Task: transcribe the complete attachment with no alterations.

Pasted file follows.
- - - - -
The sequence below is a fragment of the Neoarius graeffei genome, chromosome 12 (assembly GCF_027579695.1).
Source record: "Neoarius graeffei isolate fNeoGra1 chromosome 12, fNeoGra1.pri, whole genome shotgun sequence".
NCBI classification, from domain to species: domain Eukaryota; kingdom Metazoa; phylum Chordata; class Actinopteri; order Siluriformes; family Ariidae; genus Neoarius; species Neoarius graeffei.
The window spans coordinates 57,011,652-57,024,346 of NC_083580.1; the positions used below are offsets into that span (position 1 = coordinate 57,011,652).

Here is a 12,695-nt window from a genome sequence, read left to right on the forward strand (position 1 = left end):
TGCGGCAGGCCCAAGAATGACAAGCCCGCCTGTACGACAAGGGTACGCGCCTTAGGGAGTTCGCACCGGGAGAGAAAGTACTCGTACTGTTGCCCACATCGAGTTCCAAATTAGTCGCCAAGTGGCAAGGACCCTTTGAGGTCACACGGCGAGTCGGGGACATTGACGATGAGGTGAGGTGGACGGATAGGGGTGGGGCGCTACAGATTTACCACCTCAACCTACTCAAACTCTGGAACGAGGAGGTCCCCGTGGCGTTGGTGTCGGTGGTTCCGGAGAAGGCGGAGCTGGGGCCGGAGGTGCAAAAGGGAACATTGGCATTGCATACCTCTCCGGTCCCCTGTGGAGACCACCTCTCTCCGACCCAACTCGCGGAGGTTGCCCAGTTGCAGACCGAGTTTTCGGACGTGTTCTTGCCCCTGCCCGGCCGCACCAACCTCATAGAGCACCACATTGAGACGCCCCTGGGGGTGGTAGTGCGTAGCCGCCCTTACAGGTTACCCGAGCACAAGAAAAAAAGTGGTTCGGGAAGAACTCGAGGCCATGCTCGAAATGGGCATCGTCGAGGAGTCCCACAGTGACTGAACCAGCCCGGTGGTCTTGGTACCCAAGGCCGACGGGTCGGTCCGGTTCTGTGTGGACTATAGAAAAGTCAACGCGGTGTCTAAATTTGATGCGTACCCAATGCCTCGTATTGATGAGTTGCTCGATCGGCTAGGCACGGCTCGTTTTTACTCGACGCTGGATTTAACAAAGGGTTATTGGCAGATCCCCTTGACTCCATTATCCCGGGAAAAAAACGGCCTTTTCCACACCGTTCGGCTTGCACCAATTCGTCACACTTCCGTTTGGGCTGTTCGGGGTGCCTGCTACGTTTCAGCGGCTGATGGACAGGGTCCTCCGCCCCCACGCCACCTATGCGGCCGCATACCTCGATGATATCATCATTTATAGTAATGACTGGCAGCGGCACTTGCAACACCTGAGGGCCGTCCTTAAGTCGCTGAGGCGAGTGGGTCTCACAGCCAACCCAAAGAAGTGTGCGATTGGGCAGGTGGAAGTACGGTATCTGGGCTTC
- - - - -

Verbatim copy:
The sequence below is a fragment of the Neoarius graeffei genome, chromosome 12 (assembly GCF_027579695.1).
Source record: "Neoarius graeffei isolate fNeoGra1 chromosome 12, fNeoGra1.pri, whole genome shotgun sequence".
NCBI classification, from domain to species: domain Eukaryota; kingdom Metazoa; phylum Chordata; class Actinopteri; order Siluriformes; family Ariidae; genus Neoarius; species Neoarius graeffei.
The window spans coordinates 57,011,652-57,024,346 of NC_083580.1; the positions used below are offsets into that span (position 1 = coordinate 57,011,652).

Here is a 12,695-nt window from a genome sequence, read left to right on the forward strand (position 1 = left end):
TGCGGCAGGCCCAAGAATGACAAGCCCGCCTGTACGACAAGGGTACGCGCCTTAGGGAGTTCGCACCGGGAGAGAAAGTACTCGTACTGTTGCCCACATCGAGTTCCAAATTAGTCGCCAAGTGGCAAGGACCCTTTGAGGTCACACGGCGAGTCGGGGACATTGACGATGAGGTGAGGTGGACGGATAGGGGTGGGGCGCTACAGATTTACCACCTCAACCTACTCAAACTCTGGAACGAGGAGGTCCCCGTGGCGTTGGTGTCGGTGGTTCCGGAGAAGGCGGAGCTGGGGCCGGAGGTGCAAAAGGGAACATTGGCATTGCATACCTCTCCGGTCCCCTGTGGAGACCACCTCTCTCCGACCCAACTCGCGGAGGTTGCCCAGTTGCAGACCGAGTTTTCGGACGTGTTCTTGCCCCTGCCCGGCCGCACCAACCTCATAGAGCACCACATTGAGACGCCCCTGGGGGTGGTAGTGCGTAGCCGCCCTTACAGGTTACCCGAGCACAAGAAAAAAAGTGGTTCGGGAAGAACTCGAGGCCATGCTCGAAATGGGCATCGTCGAGGAGTCCCACAGTGACTGAACCAGCCCGGTGGTCTTGGTACCCAAGGCCGACGGGTCGGTCCGGTTCTGTGTGGACTATAGAAAAGTCAACGCGGTGTCTAAATTTGATGCGTACCCAATGCCTCGTATTGATGAGTTGCTCGATCGGCTAGGCACGGCTCGTTTTTACTCGACGCTGGATTTAACAAAGGGTTATTGGCAGATCCCCTTGACTCCATTATCCCGGGAAAAAAACGGCCTTTTCCACACCGTTCGGCTTGCACCAATTCGTCACACTTCCGTTTGGGCTGTTCGGGGTGCCTGCTACGTTTCAGCGGCTGATGGACAGGGTCCTCCGCCCCCACGCCACCTATGCGGCCGCATACCTCGATGATATCATCATTTATAGTAATGACTGGCAGCGGCACTTGCAACACCTGAGGGCCGTCCTTAAGTCGCTGAGGCGAGTGGGTCTCACAGCCAACCCAAAGAAGTGTGCGATTGGGCAGGTGGAAGTACGGTATCTGGGCTTC